Culture Impacts Economy

The plain fact is some economies fail while others succeed. And the success or failure of an economy is largely dependent on culture.

For any given culture to prosper, economists look at a checklist of necessities for economic development. These include:

  • Good governance
  • Stable political system
  • Straightforward laws, enforced honorably
  • Efficient and uncorrupt government officials
  • Available land for businesses
  • Less bureaucracy when it comes to applying for business permits
  • Foreign investment

For an economy to develop fruitfully, these requirements must be fulfilled.

Values, Tastes & Desires

As Francis X. Hezel, SJ, writes in his article, “The Role of Culture in Economic Development”:

“Modern technology alone will never be able to turn around an economy and to boost the standard of living among a population. The development of a mindset, with accompanying values and habits, is a big part of the equation.”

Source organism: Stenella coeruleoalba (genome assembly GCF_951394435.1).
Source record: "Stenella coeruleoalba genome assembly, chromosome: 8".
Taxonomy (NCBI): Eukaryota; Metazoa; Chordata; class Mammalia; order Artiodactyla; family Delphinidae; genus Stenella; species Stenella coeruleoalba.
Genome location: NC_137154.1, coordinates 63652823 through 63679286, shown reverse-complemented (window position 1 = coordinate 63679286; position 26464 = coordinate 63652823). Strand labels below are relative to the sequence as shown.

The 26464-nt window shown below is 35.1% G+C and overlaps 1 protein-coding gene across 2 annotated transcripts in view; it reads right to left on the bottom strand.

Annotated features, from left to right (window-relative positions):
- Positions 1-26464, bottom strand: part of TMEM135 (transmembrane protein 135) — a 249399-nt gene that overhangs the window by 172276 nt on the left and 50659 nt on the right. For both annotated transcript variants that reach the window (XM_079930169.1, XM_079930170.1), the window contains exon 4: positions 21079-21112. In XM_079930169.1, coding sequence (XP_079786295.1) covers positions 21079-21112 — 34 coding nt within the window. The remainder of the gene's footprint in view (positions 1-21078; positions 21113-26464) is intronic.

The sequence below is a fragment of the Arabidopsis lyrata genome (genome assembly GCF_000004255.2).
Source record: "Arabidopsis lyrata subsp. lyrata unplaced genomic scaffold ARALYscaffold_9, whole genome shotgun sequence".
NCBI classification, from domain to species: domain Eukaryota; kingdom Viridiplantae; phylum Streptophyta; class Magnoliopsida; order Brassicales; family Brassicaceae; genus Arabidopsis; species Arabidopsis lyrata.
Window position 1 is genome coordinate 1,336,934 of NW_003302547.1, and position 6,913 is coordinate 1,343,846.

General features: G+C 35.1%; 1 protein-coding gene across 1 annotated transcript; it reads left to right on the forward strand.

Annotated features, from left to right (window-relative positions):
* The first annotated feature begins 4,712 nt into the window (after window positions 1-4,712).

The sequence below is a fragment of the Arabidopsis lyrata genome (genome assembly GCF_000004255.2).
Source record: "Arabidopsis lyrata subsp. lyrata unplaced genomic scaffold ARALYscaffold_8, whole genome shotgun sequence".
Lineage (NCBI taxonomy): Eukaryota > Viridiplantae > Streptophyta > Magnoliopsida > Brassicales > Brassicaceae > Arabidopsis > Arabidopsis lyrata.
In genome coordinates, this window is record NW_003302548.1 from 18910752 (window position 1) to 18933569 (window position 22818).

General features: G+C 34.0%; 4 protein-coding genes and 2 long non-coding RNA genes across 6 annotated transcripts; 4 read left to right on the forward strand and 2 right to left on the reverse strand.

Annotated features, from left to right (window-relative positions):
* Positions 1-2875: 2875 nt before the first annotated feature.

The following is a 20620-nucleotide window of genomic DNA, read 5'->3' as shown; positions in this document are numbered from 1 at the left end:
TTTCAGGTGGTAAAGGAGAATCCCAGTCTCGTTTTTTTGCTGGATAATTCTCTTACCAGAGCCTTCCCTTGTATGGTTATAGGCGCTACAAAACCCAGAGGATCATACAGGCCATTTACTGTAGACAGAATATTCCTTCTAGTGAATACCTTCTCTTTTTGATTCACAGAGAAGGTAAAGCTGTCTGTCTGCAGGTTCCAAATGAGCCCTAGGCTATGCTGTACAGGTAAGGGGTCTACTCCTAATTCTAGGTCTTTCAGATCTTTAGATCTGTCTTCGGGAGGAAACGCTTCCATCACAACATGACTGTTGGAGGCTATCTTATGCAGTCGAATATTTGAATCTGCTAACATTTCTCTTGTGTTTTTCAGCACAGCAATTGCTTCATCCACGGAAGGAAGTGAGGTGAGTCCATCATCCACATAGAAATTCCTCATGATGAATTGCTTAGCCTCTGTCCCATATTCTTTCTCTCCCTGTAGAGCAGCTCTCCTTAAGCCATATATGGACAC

The study of cultural economics examines all this.

Cultural economics differs from traditional economics in the examination of how and why individuals make decisions.

Traditional economics sees decision-making as producing explicit and implicit consequences.

Cultural economics sees decision-making as something arrived at through trajectories involving regularities accrued over the years that direct the individual in decision-making.

Our tastes, our desires are informed by our culture. This begins during primary socialization and continues to be enhanced by the environment we grow in. We internalize these tastes and desires and they inform our future wants.

Individuals and societies have culture-driven wants, needs, desires, and values, all of which drive the economy and the culture, thereby producing economic evolution – or stagnation.

Learn more about the 10 Cultural Universals.